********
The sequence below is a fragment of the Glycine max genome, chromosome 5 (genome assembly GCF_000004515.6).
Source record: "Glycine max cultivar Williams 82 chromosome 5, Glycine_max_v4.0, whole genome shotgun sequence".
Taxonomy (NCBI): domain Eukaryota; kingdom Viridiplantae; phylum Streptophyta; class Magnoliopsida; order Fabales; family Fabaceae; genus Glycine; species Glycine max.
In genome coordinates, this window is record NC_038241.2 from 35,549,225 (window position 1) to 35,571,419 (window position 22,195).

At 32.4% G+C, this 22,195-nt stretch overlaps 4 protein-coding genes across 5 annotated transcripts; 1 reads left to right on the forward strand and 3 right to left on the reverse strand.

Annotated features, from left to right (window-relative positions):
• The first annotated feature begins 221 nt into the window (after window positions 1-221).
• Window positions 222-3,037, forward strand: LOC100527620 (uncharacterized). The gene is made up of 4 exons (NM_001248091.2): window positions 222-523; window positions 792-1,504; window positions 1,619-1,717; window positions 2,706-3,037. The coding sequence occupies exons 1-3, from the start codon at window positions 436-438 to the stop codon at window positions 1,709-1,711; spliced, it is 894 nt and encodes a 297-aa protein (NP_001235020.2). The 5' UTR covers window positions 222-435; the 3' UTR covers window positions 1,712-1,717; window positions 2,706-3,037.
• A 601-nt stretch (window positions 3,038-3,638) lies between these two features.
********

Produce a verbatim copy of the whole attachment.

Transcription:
The sequence below is a fragment of the Glycine max genome, chromosome 5 (genome assembly GCF_000004515.6).
Source record: "Glycine max cultivar Williams 82 chromosome 5, Glycine_max_v4.0, whole genome shotgun sequence".
Taxonomy (NCBI): domain Eukaryota; kingdom Viridiplantae; phylum Streptophyta; class Magnoliopsida; order Fabales; family Fabaceae; genus Glycine; species Glycine max.
In genome coordinates, this window is record NC_038241.2 from 35,549,225 (window position 1) to 35,571,419 (window position 22,195).

At 32.4% G+C, this 22,195-nt stretch overlaps 4 protein-coding genes across 5 annotated transcripts; 1 reads left to right on the forward strand and 3 right to left on the reverse strand.

Annotated features, from left to right (window-relative positions):
• The first annotated feature begins 221 nt into the window (after window positions 1-221).
• Window positions 222-3,037, forward strand: LOC100527620 (uncharacterized). The gene is made up of 4 exons (NM_001248091.2): window positions 222-523; window positions 792-1,504; window positions 1,619-1,717; window positions 2,706-3,037. The coding sequence occupies exons 1-3, from the start codon at window positions 436-438 to the stop codon at window positions 1,709-1,711; spliced, it is 894 nt and encodes a 297-aa protein (NP_001235020.2). The 5' UTR covers window positions 222-435; the 3' UTR covers window positions 1,712-1,717; window positions 2,706-3,037.
• A 601-nt stretch (window positions 3,038-3,638) lies between these two features.